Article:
I can’t tell you how many times I begged friends and past boyfriends to accompany me on my travels. But few people had the time, money, or willingness to travel. And so I hid in my hotel rooms for about six months.  

One day, while on a business trip to NYC, I decided to not let fear get the best of me. Surely the serial killer would take a day or two off and not get me on the exact day I decided to venture out on my own.  

I sat at the bar of a restaurant in midtown Manhattan and ordered my meal… I brought a book just in case I wanted to hide my face from the awkwardness of my solo meal behind its pages. I  was mortified that someone would look at me with pity for eating by myself. Within 2 minutes of sitting at the bar, I was chatting with the bartender. By the end of my meal, I had made acquaintances with most of the people sitting at the bar. I was so lucky that a dancer for one of the plays on Broadway was also seated at the bar that evening. By the end of the night, she had offered to leave me tickets at will-call to see what would be my first Broadway show.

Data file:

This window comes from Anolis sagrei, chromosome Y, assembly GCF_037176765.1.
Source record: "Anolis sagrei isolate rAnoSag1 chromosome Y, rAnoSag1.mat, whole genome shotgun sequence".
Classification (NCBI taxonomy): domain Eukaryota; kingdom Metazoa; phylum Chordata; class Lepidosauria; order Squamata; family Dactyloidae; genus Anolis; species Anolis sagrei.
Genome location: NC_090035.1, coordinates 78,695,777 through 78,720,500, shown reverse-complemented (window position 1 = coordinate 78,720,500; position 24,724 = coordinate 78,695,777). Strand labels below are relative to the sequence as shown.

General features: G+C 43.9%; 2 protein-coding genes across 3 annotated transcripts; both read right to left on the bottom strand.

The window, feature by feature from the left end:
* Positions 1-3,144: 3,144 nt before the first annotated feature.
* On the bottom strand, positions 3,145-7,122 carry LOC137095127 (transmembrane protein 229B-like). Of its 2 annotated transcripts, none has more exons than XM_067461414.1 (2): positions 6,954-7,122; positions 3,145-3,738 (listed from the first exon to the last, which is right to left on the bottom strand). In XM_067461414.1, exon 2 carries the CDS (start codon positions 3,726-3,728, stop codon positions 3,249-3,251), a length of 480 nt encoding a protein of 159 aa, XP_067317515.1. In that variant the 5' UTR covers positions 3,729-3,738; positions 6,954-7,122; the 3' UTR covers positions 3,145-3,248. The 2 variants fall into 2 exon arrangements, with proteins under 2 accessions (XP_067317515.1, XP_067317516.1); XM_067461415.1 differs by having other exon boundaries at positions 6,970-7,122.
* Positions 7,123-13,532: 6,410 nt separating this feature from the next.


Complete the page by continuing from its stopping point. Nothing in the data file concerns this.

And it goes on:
The more I traveled alone for work, the more I gained the courage to step out of my comfort zone. I would push myself with each business trip. Finally, I was done with asking a boyfriend at the time to travel with me; I booked that first trip alone, with no purpose other than to enjoy the heck out of it.

Woman in a pink tshirt and sunglasses in Central Park, NYC


My first solo trip for pleasure happened to be to NYC as well. The exhilaration of doing whatever I wanted without compromising with someone else was seductive. (Yo hice lo que me  dio la gana), and I was hooked! I had the power to make all of the decisions. I didn’t have to wake up or go to sleep on someone else’s schedule, spend according to someone else’s budget,  miss out on things I wanted to see or do, compromise on a restaurant or cuisine that I wanted to try, or wait on someone else’s pace. That feeling of independence was my drug, and I wanted all of it.  

There are so many benefits to solo travel. Still, there are many things that hold Latinas back from living these experiences. And that’s why I created this guide. My goal is to dispel stereotypes and other barriers surrounding Latina/first-gen solo travelers so that you can create memorable and fulfilling travel experiences.